The main reason is Win 7 (security reason) run application without administrative right. As per they recommended, you should log in as normal user and use Run as administrator (right click on the exe) whenever you want to run the application.

The same reason applies to running script on command prompt. You need to use runas command. For example, to run a script with account admin, you can do the following

runas /profile /user:domain_A\admin "cscript.exe C:\add_user.vbs"

You can use the following to runas current user

runas /profile /user:%USERDOMAIN%\%USERNAME% "cscript.exe C:\add_user.vbs"

Sunday, March 20, 2011

Win7 - AdobeUpdater No Internet connection was found

This happens when you AdobeUpdater is running and the response is
No internet connection was found. Please check your Internet setinngs or firewall

Apparently, this issue is not necessary due to Internet or firewall.

A possible solution to this is a follow

1. At Window 7, go to Control Panel
2. Locate Network and Internet and click on the link
3. Locate Network and Sharing Center and click on the link
4. At the side bar, locate Change adapter settings and click on the link
5. You will see a list of network interface. Switch to detail view for this page.
6. Look for a device name - Microsoft Virtual Wifi Miniport Adapter. Right click and disable it.
7. Run AdobeUpdater again. It should work.

See: http://forums.adobe.com/thread/422888

Friday, March 11, 2011

RTSP - RTP over TCP

Normally, RTSP provide streaming over UDP. By nature, UDP is a better choice as it provides robust streaming capability for media. However, it is unlikely to use UDP for streaming over the Internet.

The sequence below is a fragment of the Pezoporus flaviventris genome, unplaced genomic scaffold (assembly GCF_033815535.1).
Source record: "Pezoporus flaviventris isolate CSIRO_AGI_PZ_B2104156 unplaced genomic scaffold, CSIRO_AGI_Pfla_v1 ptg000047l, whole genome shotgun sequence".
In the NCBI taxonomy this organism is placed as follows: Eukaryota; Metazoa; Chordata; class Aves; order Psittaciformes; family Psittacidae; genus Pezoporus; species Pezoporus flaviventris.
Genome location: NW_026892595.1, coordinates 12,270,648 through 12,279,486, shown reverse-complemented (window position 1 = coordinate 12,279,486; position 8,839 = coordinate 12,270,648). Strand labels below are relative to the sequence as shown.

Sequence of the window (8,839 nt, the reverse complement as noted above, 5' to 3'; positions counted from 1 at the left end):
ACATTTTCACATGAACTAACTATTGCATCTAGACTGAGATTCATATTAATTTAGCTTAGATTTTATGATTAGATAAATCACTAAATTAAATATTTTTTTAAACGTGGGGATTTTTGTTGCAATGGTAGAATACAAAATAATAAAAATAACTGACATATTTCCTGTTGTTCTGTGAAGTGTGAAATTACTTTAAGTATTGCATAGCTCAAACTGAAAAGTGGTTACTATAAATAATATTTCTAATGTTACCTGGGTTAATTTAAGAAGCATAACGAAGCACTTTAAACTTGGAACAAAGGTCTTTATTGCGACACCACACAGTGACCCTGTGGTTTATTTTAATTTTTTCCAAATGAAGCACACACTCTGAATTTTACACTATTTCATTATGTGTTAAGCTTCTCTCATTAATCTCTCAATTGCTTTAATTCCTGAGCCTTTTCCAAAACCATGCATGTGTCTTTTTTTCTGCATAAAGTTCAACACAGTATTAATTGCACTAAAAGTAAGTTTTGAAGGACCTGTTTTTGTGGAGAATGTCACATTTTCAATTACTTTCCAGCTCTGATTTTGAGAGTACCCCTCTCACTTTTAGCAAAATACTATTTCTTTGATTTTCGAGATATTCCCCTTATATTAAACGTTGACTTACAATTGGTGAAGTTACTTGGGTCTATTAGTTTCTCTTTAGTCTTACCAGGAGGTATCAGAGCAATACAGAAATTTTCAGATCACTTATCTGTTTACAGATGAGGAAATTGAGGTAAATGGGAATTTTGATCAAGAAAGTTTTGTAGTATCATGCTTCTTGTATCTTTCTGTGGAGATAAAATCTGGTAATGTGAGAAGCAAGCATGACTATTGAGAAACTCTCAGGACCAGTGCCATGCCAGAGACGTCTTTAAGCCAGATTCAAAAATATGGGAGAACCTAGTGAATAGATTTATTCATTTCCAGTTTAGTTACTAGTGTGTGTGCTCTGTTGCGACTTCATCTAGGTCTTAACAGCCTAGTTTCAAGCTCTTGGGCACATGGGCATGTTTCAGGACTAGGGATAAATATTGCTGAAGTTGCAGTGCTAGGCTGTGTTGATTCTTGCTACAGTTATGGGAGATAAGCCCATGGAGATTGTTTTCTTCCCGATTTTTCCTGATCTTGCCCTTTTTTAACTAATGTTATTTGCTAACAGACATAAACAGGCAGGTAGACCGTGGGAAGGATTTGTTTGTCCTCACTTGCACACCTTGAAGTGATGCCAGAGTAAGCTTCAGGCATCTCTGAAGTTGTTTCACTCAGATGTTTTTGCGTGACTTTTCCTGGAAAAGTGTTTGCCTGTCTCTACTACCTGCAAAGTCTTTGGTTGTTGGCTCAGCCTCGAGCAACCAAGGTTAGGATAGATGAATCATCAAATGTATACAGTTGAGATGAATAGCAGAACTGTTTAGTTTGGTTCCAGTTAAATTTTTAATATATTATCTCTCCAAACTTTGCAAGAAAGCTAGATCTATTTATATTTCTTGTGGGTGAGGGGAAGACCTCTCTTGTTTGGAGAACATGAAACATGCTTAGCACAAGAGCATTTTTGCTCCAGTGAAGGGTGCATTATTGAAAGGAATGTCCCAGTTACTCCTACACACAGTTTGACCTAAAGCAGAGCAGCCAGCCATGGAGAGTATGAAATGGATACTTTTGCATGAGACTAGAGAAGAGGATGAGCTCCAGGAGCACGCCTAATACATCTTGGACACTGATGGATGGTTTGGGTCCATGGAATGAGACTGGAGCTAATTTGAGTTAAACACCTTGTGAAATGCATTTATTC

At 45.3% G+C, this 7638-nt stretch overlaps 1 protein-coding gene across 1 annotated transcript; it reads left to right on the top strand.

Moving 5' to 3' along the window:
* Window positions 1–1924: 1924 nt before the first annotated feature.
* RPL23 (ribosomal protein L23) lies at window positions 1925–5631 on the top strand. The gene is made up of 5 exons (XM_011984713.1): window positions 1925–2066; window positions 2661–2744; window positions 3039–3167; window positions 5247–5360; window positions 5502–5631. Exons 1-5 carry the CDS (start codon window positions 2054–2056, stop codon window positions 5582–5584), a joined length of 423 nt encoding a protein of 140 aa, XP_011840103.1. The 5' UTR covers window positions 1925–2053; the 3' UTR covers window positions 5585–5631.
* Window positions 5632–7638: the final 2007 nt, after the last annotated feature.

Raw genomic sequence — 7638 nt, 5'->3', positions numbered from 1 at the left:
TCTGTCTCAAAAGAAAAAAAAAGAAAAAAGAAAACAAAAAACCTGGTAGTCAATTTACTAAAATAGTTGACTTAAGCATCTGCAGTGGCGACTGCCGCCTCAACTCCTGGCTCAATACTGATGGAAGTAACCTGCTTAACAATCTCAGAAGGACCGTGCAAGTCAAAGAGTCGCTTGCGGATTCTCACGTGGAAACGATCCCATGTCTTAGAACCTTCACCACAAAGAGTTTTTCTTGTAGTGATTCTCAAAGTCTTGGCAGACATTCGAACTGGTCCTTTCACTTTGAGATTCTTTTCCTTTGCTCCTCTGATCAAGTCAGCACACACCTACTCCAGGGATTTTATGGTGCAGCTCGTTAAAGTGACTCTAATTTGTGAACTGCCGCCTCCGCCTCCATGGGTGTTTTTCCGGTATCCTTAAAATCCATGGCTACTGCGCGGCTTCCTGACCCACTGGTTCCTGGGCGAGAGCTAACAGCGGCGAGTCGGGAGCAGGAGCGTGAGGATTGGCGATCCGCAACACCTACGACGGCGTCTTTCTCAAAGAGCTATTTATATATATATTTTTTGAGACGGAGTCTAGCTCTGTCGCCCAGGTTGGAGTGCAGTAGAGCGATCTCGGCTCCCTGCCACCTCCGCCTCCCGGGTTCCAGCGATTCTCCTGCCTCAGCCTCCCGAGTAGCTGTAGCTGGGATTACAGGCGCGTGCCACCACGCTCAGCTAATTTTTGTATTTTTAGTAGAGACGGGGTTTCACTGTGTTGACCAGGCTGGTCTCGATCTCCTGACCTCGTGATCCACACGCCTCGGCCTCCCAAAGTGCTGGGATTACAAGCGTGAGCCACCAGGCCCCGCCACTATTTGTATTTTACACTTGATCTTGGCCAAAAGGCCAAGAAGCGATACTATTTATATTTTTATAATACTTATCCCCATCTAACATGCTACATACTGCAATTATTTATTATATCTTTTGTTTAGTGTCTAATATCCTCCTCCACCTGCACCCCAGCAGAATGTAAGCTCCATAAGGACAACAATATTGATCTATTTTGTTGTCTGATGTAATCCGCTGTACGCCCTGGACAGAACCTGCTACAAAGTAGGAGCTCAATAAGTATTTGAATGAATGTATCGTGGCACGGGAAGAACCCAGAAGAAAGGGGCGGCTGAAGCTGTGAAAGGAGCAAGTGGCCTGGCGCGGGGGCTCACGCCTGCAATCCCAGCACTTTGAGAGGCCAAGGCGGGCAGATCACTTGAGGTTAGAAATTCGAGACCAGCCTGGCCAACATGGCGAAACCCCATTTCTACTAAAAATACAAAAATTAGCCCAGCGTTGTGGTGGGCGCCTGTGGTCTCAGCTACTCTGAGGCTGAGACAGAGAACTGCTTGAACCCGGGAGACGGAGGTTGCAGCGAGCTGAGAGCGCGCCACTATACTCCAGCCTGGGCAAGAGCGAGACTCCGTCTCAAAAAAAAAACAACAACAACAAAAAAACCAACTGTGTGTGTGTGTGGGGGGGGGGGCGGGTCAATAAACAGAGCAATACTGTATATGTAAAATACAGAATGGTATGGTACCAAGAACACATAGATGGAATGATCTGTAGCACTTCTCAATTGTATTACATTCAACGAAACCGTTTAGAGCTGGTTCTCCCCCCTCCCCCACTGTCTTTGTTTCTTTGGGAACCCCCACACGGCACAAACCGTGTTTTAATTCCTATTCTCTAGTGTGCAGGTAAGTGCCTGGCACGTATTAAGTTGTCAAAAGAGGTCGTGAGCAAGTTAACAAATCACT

Some issues with UDP are

1. RTSP/RTP over UDP requires many UDP ports to be opened (each media stream requires 2 UDP port for data and control).
2. Point 1 is a real problem as routers in the Internet may not open these ports.
3. It is normal for intermediate Internet router to filter and ignore UDP packets.
4. UDP is unreliable. Media packets may be lost when travelling along the Internet

RTSP/RTP over TCP may resolve this issue.

1. RTSP/RTP will communicate via 1 port for command and data. That is the RTSP port.
2. TCP provide reliable streaming
3. It is more likely that the intermediate Internet router allow these TCP packets to go through.

Using RTSP/RTP over TCP come with a price.

1. It complicated the packetization and depacketization process due to binary interleave.
2. TCP is reliable but have overhead. It may cause delay in real time media.

So, now I will talk about how to setup RTSP/RTP over TCP

RTSP/RTP over TCP

When you use RTSP/RTP over TCP, all command and media data will be sent through the RTSP port, normally, port 554. Also, when using RTSP/RTP over TCP, the data will be sent via binary interleave format.

Below will describe the essential for using RTSP/RTP over TCP

SETUP

To use TCP communication, you need to request TCP connection during RTSP SETUP. You have to sent SETUP command with

Transport: RTP/AVP/TCP;interleaved=0-1
This will tell the server to send media data with TCP and interleave the data in channel 0 and 1. Given in the specification, data channel is even number and control channel is odd (data_ch_num + 1). So, if you data channel is 0, your control channel will be 0 + 1 = 1.

Below is an example of TCP SETUP


RTP Data

After the setup, RTP data will be sent through the TCP socket that is used for RTSP commands. The RTP data will be encapsulate in the following format

| magic number | channel number | embedded data length | data |

magic number - 1 byte value of hex 0x24
channel number - 1 byte value to denote the channel
embedded data length - 2 bytes to denote the embedded data length
data - data packet, ie RTP packet, with the total length of the embedded data length

Below is a full example of the communication exchanged